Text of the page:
Last Tuesday night I had an urge to simply lie down and pull out some Eva Cassidy CDs. Eva Cassidy's songs are always around me and yet I hadn't actually listened to the CDs themselves for quite a while. I suppose I'm falling into the mp3 pit that seems to be the happening place listening-wise these days. Eva Cassidy sounds perfect on CD, and I think CD suits her better than the hypothetic vinyl. Eva doesn't require the warm, chocolately analogue grooves such as would suit a Janis Joplin - the more metallic flavour of compact disc somehow suits Eva's vibe more.

That Tuesday I listened to about 2 or 3 CDs in a row. I think there was 'American Tune' and 'Imagine'. I pulled out her bio from the shelf, re-read it in sections, and gazed at her photos and painting portraits while the music came out gently through the speakers like waves. As I was reading about the period of her bodily decay and passing it dawned on me that it was the anniversary of her death, 13 years to the day, on 2 November 1996, age 33. Coincidence maybe, but there was definitely a natural yearning to listen to her that night.

I love Eva's music. I totally and absolutely love her style and approach. And I'm totally into her guitar playing too, and I love Chris Biondo's touch as producer and bassist particularly. I love the great musicians who played with her and gave to the tracks their realness and genuineness, away from the pressures of industry expectations. I love that which Eva represents; the America of suburbs, recording studios, local bars with music, excellent local musicians dressing casually and looking normal. She represents the America of galleries, bicycle tracks, trees and leaves and stark seasonal changes. The America of Alice Sebold's 'The Lovely bones', that in itself, is something of the fiction-novel equivalent to Eva Cassidy's music. She represents all that is good in the nature around her and the wonderful coastline. You hear all of this in Eva's music. There is no gaudiness or hype in it whatsoever. It is pure music, unadorned by extraneous pressure, appealing to people who love good honest lives, a sweet restaurant here, a tree-lined walkway to a friend's house there.

Eva encapsulated all that is wonderful about American music. She did it all - folk, jazz, blues, country, pop and more, making it entirely her own. And yet Eva transcended the genres to create something magical, a feeling beyond time and place, something truly naturale. Eva's music is as pure and as universal as can be. And there's no glitziness or dazzling hair displays or funky outfits on her album covers, either. As all but one of her albums were released posthumously ('Live at Blues Alley' 1996), they are mostly adorned with simple, sweet photos of Eva in nature somewhere.

I don't know the exact geography of where Eva was born or lived, but it appears she was born in a satellite town/city just outside of Washington DC. This is around the mid-East coast of the USA. I gather from her bio that it's all pleasantly livable and a little opaque, a little bit like Canberra by the sea. And one good reason why I love Eva's music so much, aside from all that I've mentioned, is that her music speaks of my geography too. I'm an east-coast person. In wintertime when you're at the coast and the sun is setting behind you, ominous shards of pink, grey, purple and blue colour the seascape sky as the day darkens rapidly. There is a quietly intense melancholy to this. I hear it in Eva's music and I hear it as I'm at the sea during the cooler months.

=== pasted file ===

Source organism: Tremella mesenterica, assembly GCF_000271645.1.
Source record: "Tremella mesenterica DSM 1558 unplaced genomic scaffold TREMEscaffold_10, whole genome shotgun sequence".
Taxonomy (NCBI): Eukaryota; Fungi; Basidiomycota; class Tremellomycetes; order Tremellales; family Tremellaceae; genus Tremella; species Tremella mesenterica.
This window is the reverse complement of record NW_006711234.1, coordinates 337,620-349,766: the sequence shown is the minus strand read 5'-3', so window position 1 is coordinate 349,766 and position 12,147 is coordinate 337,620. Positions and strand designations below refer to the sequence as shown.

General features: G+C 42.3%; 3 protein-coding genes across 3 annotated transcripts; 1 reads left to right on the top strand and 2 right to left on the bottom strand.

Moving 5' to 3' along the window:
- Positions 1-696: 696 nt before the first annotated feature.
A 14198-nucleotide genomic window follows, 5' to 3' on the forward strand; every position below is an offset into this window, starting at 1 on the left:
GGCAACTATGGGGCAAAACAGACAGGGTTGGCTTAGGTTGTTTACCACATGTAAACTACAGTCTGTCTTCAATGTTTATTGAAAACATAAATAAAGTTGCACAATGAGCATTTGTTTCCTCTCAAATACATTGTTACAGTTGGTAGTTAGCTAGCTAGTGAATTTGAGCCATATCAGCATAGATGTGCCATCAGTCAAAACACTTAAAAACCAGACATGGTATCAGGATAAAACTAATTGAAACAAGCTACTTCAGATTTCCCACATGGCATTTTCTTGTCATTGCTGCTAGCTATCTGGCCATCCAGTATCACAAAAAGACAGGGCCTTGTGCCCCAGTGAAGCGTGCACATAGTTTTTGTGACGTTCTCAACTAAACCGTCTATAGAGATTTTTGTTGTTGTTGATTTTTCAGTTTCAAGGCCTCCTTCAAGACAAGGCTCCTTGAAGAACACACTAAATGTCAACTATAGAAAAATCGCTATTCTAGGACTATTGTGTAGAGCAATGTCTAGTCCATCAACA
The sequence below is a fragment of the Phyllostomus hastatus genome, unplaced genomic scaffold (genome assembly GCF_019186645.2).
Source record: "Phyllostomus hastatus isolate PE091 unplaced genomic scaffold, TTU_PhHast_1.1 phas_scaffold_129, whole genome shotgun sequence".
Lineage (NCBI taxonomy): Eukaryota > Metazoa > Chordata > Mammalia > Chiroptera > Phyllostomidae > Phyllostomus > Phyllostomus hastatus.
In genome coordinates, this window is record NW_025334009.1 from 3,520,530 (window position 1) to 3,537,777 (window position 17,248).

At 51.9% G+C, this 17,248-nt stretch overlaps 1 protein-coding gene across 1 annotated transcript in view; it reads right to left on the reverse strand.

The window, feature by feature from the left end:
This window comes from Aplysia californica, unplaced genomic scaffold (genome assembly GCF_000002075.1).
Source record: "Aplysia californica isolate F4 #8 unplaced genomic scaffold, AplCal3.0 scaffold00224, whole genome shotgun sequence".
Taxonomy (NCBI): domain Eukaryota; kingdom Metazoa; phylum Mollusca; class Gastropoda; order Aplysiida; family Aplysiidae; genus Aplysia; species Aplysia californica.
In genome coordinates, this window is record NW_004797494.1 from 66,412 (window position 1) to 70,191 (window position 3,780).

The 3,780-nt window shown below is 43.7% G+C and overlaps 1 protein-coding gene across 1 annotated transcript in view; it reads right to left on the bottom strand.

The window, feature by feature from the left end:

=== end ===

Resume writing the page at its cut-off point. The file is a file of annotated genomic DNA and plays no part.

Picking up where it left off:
There are places around where I live that have that palpable Eva Cassidy "feel", meaning, that when I'm at these places I have Eva's songs pulsing through my head and I "feel" her music in me most vividly and vibrantly. The coastline south of Sydney, in particular, is indicative of this feel. I find that Cronulla Beach on a winter's night is the spirit of the music of Eva Cassidy, and as I'm at the shoreline leaning against the steel railings, with the waves lapping below me and the cold wind blowing into my face, songs like 'Wade in the Water' and 'Wayfaring Stranger' are coursing through the air through my psychic stereo. Drive further south, Wollongong. In winter, same feeling. Again, it's being in a similar latitude to where Eva lived, and on the east coast, perhaps, that this sensation is engaged and made most familiar to me.

I remember the first time I'd visited Cronulla Beach at night. It was cold and fresh and I was meandering around the walkway that separated Wanda & Cronulla beaches. It was lit by street lamps and high apartments on one side, and the moon streaming into the sea on the other side over the steel railings. I looked up at the apartments and considered the idea of what would be the perfect life. I had the vision of a perfect woman, and a vastness and "everythingness" that pertained to all that was around me - it was a magic moment. I became like "nothing" and I was at one with everything. Life sped up from that point on, it was definitely a shift in consciousness for me. That was 8 July 1996.

For a period of about 2-3 years back around 2004-5 I would go to a tennis club on the last Friday of every month for a music night. Often it would be the one event I'd be looking forward to most of all during the month. The club is up in the North Shore just as you approach the bridge leading into the Northern Beaches. The area was generally freshly aired and leafy, and the club itself had a pleasantly, neutral vibe. And that was the thing that appealed to me, a no pressure, good music environment, away from the hum and "sting" of the inner city music scene. I like that sense of being out of the way a little, where the vibe is pleasant and safe and neutral, and away from where it's trendy and happening. And that's the quality I love about Eva's music.

I first encountered Eva in a two-page spread in the weekend edition of the Sydney Morning Herald back in 2001. I went out and bought 'Eva by Heart' and 'Live at Blues Alley' immediately, so drawn was I to what I read about her. I figured she was the female equivalent of Nick Drake, realising later that she was to be a lot than that to me.

I didn't love her music straight away. But there was an expanse of feeling, an openness, in this music that drew me in and immediately warranted a second listen. Within three years, I was hooked.

Eva Cassidy has been one of my greatest teachers. She's taught me, or has awoken in me at a deeper level, an appreciation of life, of the wonder of nature, and the bittersweet transience of it all. Her influence has made me a happier, more enlightened person, and for that I remain eternally grateful.

Paul Hewson shooting star

i'm in the sunshine A mate of mine produces a monthly songwriter newsletter which goes out to a hundred or so mainly Sydney-based...